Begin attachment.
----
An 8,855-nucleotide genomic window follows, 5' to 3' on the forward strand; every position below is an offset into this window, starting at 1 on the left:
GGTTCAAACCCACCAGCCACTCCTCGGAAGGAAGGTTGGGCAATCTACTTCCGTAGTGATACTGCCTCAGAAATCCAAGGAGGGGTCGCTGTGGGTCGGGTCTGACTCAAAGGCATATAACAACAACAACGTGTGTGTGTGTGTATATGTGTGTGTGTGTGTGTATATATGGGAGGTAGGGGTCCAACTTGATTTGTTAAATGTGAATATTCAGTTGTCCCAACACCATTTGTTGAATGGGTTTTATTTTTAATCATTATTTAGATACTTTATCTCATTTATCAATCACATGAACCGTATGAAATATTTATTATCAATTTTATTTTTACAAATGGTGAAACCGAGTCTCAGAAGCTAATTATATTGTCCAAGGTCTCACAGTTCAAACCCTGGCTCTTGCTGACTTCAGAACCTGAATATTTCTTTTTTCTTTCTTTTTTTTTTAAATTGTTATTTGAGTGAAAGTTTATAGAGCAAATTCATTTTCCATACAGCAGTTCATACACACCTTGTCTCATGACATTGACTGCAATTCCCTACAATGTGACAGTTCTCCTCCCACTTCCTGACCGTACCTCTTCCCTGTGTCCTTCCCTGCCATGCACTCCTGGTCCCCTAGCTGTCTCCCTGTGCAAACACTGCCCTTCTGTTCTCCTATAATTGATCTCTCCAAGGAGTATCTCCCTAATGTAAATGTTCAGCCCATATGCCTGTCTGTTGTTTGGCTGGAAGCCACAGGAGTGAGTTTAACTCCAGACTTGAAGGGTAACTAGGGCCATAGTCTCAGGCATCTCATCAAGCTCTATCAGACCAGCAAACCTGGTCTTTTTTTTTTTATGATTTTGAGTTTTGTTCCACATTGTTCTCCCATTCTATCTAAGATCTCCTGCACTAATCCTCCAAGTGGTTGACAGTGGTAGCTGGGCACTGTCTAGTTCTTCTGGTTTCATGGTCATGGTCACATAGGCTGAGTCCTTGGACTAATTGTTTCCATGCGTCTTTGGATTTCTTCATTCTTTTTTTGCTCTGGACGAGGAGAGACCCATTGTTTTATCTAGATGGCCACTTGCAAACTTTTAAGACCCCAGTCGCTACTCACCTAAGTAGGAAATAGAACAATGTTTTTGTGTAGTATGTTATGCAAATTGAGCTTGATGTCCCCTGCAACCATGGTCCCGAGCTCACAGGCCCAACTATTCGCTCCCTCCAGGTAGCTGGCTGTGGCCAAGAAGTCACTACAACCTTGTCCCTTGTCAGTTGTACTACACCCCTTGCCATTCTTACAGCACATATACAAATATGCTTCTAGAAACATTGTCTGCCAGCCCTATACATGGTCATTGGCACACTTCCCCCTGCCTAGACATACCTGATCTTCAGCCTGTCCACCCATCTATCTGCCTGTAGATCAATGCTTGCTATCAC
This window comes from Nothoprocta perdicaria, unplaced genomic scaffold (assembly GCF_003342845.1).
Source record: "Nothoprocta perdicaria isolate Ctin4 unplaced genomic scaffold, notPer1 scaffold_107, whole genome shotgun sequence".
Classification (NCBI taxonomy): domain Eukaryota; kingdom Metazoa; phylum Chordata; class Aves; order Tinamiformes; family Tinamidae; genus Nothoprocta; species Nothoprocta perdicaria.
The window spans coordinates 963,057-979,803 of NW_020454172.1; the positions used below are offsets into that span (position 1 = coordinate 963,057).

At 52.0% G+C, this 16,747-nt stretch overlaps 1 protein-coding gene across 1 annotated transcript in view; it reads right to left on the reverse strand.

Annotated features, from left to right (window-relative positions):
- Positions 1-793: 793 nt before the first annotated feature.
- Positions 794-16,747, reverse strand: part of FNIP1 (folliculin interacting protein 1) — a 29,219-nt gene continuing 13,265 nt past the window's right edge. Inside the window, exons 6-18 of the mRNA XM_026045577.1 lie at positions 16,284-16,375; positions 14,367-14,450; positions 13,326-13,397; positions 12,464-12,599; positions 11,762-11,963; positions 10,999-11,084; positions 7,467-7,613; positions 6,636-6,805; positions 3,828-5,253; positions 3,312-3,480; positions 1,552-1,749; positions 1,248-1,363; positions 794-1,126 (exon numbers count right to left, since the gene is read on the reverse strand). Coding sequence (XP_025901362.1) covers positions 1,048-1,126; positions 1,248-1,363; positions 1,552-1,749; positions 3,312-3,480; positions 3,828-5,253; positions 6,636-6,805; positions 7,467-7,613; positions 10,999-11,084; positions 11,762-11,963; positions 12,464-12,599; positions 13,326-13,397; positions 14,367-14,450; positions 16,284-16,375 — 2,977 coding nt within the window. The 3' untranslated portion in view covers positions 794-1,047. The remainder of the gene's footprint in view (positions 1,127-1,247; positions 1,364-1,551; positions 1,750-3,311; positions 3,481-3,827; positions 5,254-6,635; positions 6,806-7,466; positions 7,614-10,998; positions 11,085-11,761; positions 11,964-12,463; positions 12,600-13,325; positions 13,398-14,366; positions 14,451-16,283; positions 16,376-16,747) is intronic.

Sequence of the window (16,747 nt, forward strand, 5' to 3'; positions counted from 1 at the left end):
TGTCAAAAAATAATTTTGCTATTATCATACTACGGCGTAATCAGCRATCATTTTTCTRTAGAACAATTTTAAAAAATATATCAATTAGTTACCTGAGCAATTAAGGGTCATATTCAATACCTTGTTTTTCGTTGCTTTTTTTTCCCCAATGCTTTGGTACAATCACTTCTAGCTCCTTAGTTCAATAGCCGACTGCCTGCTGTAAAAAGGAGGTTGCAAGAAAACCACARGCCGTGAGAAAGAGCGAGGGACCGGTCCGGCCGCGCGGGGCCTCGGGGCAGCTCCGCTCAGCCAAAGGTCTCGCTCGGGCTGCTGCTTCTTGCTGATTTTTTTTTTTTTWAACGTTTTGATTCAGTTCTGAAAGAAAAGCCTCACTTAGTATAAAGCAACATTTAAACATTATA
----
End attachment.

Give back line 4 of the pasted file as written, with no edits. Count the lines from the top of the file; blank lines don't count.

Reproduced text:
Source record: "Nothoprocta perdicaria isolate Ctin4 unplaced genomic scaffold, notPer1 scaffold_107, whole genome shotgun sequence".